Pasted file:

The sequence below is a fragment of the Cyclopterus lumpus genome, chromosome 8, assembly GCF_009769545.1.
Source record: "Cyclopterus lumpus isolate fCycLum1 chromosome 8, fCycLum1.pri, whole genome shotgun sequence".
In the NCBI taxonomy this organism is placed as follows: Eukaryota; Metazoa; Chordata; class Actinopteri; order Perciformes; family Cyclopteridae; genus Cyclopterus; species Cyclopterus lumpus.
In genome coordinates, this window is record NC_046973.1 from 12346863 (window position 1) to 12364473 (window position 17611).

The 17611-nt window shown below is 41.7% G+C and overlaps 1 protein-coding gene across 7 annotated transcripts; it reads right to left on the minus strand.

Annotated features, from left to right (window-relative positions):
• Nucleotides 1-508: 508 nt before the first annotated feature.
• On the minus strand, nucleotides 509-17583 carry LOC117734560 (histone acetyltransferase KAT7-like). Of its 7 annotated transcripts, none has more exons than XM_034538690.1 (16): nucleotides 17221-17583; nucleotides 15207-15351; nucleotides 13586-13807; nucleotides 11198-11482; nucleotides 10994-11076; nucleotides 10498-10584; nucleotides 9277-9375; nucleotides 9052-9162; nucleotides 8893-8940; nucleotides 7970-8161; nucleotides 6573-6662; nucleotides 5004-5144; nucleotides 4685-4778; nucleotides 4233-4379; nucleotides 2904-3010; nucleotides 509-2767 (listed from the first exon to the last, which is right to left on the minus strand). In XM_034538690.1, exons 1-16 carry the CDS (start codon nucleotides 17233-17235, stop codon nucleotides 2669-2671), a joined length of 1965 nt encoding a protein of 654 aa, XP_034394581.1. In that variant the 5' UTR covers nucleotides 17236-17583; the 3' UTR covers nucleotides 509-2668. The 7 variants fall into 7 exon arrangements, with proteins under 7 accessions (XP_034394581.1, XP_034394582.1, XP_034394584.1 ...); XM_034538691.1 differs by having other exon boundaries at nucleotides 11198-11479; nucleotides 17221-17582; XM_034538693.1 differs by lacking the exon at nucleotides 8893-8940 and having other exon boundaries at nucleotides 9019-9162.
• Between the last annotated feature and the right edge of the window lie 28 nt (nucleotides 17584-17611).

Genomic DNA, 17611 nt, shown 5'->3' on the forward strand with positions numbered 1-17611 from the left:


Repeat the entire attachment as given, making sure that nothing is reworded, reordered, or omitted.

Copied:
The sequence below is a fragment of the Cyclopterus lumpus genome, chromosome 8, assembly GCF_009769545.1.
Source record: "Cyclopterus lumpus isolate fCycLum1 chromosome 8, fCycLum1.pri, whole genome shotgun sequence".
In the NCBI taxonomy this organism is placed as follows: Eukaryota; Metazoa; Chordata; class Actinopteri; order Perciformes; family Cyclopteridae; genus Cyclopterus; species Cyclopterus lumpus.
In genome coordinates, this window is record NC_046973.1 from 12346863 (window position 1) to 12364473 (window position 17611).

The 17611-nt window shown below is 41.7% G+C and overlaps 1 protein-coding gene across 7 annotated transcripts; it reads right to left on the minus strand.

Annotated features, from left to right (window-relative positions):
• Nucleotides 1-508: 508 nt before the first annotated feature.
• On the minus strand, nucleotides 509-17583 carry LOC117734560 (histone acetyltransferase KAT7-like). Of its 7 annotated transcripts, none has more exons than XM_034538690.1 (16): nucleotides 17221-17583; nucleotides 15207-15351; nucleotides 13586-13807; nucleotides 11198-11482; nucleotides 10994-11076; nucleotides 10498-10584; nucleotides 9277-9375; nucleotides 9052-9162; nucleotides 8893-8940; nucleotides 7970-8161; nucleotides 6573-6662; nucleotides 5004-5144; nucleotides 4685-4778; nucleotides 4233-4379; nucleotides 2904-3010; nucleotides 509-2767 (listed from the first exon to the last, which is right to left on the minus strand). In XM_034538690.1, exons 1-16 carry the CDS (start codon nucleotides 17233-17235, stop codon nucleotides 2669-2671), a joined length of 1965 nt encoding a protein of 654 aa, XP_034394581.1. In that variant the 5' UTR covers nucleotides 17236-17583; the 3' UTR covers nucleotides 509-2668. The 7 variants fall into 7 exon arrangements, with proteins under 7 accessions (XP_034394581.1, XP_034394582.1, XP_034394584.1 ...); XM_034538691.1 differs by having other exon boundaries at nucleotides 11198-11479; nucleotides 17221-17582; XM_034538693.1 differs by lacking the exon at nucleotides 8893-8940 and having other exon boundaries at nucleotides 9019-9162.
• Between the last annotated feature and the right edge of the window lie 28 nt (nucleotides 17584-17611).

Genomic DNA, 17611 nt, shown 5'->3' on the forward strand with positions numbered 1-17611 from the left: